Almost the Best Rx Ever

This is not about Lung Pao Sicken.  This is about “heart disease,” that will end up killing far more of us than the Wuhan Flu ever will.

I do not normally overshare personal details, but this is one where the dark cloud has a titanium lining.

A decade ago, after a life of burning the candle at both ends and in the middle, I had a heart attack.  It was a minor one, but it certainly got my attention.  It also left a bit of heart damage.

Fast forward to last week.  I am taking care of myself much better.  I can still run and get my heart rate elevated for well more than the median for my age.  I can work outside doing heavy manual labor for six to eight hours at a pop.  So I am not in bad shape.  But regardless, the doctors at the VA decided to put me through a series of heart tests, including the treadmill test and a number of non-invasive cardiac scans (no caffeine or nicotine for 48 hrs prior to the tests.  I was ready to chew up nails by the time of each test).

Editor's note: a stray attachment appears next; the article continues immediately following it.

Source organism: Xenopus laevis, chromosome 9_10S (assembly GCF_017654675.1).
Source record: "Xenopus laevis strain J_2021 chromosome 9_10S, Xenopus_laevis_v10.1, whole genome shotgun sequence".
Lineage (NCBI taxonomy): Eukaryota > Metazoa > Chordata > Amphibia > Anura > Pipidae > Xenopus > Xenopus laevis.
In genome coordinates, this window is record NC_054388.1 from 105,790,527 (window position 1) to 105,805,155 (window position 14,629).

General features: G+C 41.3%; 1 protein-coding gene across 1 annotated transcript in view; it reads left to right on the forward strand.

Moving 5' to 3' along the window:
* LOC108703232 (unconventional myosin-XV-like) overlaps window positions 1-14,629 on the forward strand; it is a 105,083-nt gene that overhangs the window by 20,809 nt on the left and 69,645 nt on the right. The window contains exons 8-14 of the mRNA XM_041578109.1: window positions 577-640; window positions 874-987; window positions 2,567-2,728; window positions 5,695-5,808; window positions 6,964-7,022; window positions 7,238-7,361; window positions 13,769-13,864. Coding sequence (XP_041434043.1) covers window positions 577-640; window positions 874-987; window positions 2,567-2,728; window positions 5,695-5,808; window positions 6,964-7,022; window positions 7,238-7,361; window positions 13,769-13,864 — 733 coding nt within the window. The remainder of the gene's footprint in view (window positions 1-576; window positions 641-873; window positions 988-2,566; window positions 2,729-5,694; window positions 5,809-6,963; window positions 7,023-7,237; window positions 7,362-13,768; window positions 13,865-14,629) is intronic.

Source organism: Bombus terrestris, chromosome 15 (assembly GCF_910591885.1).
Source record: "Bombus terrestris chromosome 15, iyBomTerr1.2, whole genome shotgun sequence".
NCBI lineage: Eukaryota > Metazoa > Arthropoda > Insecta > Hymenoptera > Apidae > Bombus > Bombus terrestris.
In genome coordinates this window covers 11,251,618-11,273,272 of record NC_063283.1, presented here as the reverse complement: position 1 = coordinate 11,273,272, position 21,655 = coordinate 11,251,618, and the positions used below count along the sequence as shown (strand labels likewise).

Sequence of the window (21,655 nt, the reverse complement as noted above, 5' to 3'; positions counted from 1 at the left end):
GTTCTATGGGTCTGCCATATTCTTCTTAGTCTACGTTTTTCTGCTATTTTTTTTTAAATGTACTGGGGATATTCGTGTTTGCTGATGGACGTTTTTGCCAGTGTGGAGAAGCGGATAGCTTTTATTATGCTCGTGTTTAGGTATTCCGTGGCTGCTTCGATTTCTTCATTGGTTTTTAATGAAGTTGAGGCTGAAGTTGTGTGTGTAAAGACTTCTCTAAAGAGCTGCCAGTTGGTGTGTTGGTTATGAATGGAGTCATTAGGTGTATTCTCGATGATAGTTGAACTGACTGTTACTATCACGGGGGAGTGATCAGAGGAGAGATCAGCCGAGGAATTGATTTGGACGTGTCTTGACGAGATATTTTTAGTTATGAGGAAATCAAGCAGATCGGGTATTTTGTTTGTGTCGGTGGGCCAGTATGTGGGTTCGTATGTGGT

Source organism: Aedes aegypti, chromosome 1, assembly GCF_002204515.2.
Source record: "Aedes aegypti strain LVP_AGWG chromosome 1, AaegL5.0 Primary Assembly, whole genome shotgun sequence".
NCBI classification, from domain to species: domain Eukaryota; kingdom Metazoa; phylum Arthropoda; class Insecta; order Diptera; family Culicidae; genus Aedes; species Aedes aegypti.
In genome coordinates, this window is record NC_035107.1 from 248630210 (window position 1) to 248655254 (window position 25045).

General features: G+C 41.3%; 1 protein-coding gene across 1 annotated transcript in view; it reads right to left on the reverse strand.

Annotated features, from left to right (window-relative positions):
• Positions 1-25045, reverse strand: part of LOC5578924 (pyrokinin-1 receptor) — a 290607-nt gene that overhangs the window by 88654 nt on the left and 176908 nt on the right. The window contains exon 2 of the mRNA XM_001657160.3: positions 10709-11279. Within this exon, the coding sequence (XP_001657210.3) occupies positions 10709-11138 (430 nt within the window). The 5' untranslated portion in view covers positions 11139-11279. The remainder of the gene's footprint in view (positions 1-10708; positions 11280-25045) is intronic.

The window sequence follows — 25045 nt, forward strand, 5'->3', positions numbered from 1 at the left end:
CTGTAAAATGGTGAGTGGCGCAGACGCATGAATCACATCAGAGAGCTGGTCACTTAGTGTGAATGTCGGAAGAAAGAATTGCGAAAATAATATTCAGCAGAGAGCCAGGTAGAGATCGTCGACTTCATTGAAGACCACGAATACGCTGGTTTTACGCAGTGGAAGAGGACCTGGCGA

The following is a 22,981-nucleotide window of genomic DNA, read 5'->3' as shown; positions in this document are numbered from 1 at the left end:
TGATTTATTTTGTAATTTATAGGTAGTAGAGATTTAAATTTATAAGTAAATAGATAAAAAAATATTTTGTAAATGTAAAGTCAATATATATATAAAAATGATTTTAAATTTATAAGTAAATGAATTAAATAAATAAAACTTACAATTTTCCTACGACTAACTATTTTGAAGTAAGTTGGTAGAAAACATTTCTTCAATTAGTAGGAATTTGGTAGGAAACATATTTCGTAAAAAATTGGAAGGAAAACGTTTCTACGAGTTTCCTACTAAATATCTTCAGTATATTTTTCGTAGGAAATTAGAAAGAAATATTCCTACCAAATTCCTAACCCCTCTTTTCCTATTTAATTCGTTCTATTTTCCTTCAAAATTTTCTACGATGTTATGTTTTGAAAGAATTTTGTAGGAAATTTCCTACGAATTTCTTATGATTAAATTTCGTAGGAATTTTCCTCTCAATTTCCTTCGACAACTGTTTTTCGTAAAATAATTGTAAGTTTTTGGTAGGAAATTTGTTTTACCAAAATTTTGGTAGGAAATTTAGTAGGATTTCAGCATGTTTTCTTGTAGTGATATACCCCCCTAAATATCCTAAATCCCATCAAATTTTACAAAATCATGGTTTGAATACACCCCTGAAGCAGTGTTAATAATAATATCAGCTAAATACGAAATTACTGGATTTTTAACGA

A cardiac specialist phoned me on Friday night to discuss my case at length (VA care is now some of the best care you can find in the U.S.A.).  One, he put me on a series of medicines that will make my risk of another heart attack negligible.  Two, he gave me a series of “doctor’s orders,”  one of which was to play golf (walking the course) as often as possible.  Good for the heart and being in the subtropical sun is also a great disinfectant for Lung Pao Sicken.

I was just given a prescription to play golf daily.

I was just told that I should now go to the golf course, every day, as a necessity for my health.

“Honey, can you —

Sorry Dear [clutches chest], late for tee time . . . .”

Without any guilt, I can get up early in the morning and play a round of golf — 365 days a year (“take one with coffee every morning” as the instructions say on the bottle).

I am still in a nirvana.  Never did I think that bad but expected news could be so, so good.  The only thing that might have been an improvement is if he had added an Rx for bourbon and broads.  But I decided not to push my luck by asking about them as part of my personal health regimen.

As the late Kenny Rogers used to say . . . “You have to know when to hold ’em, . . .”